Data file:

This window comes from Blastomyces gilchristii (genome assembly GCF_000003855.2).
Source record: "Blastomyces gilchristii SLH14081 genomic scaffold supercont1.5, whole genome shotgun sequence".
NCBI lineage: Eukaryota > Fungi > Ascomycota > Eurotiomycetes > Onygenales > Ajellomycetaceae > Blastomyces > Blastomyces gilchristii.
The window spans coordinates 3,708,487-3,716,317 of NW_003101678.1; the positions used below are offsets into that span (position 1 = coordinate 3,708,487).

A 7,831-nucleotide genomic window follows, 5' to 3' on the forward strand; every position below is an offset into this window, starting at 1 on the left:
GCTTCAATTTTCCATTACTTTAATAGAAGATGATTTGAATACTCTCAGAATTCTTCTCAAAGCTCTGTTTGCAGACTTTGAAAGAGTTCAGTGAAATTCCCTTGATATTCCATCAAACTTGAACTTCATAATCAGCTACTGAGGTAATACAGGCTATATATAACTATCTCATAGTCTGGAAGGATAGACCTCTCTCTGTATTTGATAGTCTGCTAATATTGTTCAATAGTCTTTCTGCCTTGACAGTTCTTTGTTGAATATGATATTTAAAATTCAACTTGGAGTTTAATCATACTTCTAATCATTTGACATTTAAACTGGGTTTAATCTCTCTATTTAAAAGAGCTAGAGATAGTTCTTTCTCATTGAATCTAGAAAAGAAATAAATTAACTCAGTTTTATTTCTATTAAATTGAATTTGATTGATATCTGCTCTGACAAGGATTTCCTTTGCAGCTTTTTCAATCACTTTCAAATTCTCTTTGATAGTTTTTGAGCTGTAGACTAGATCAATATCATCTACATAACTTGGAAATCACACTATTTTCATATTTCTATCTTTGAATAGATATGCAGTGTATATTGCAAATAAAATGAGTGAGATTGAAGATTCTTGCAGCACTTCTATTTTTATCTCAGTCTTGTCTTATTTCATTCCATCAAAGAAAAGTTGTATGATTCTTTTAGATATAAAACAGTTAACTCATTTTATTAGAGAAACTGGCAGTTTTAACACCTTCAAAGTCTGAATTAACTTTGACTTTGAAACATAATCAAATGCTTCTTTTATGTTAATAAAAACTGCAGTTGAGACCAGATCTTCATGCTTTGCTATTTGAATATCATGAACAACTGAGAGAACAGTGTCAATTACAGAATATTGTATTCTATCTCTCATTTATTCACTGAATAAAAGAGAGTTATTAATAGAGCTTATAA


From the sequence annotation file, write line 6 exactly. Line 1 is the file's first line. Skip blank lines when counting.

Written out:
GCTTCAATTTTCCATTACTTTAATAGAAGATGATTTGAATACTCTCAGAATTCTTCTCAAAGCTCTGTTTGCAGACTTTGAAAGAGTTCAGTGAAATTCCCTTGATATTCCATCAAACTTGAACTTCATAATCAGCTACTGAGGTAATACAGGCTATATATAACTATCTCATAGTCTGGAAGGATAGACCTCTCTCTGTATTTGATAGTCTGCTAATATTGTTCAATAGTCTTTCTGCCTTGACAGTTCTTTGTTGAATATGATATTTAAAATTCAACTTGGAGTTTAATCATACTTCTAATCATTTGACATTTAAACTGGGTTTAATCTCTCTATTTAAAAGAGCTAGAGATAGTTCTTTCTCATTGAATCTAGAAAAGAAATAAATTAACTCAGTTTTATTTCTATTAAATTGAATTTGATTGATATCTGCTCTGACAAGGATTTCCTTTGCAGCTTTTTCAATCACTTTCAAATTCTCTTTGATAGTTTTTGAGCTGTAGACTAGATCAATATCATCTACATAACTTGGAAATCACACTATTTTCATATTTCTATCTTTGAATAGATATGCAGTGTATATTGCAAATAAAATGAGTGAGATTGAAGATTCTTGCAGCACTTCTATTTTTATCTCAGTCTTGTCTTATTTCATTCCATCAAAGAAAAGTTGTATGATTCTTTTAGATATAAAACAGTTAACTCATTTTATTAGAGAAACTGGCAGTTTTAACACCTTCAAAGTCTGAATTAACTTTGACTTTGAAACATAATCAAATGCTTCTTTTATGTTAATAAAAACTGCAGTTGAGACCAGATCTTCATGCTTTGCTATTTGAATATCATGAACAACTGAGAGAACAGTGTCAATTACAGAATATTGTATTCTATCTCTCATTTATTCACTGAATAAAAGAGAGTTATTAATAGAGCTTATAA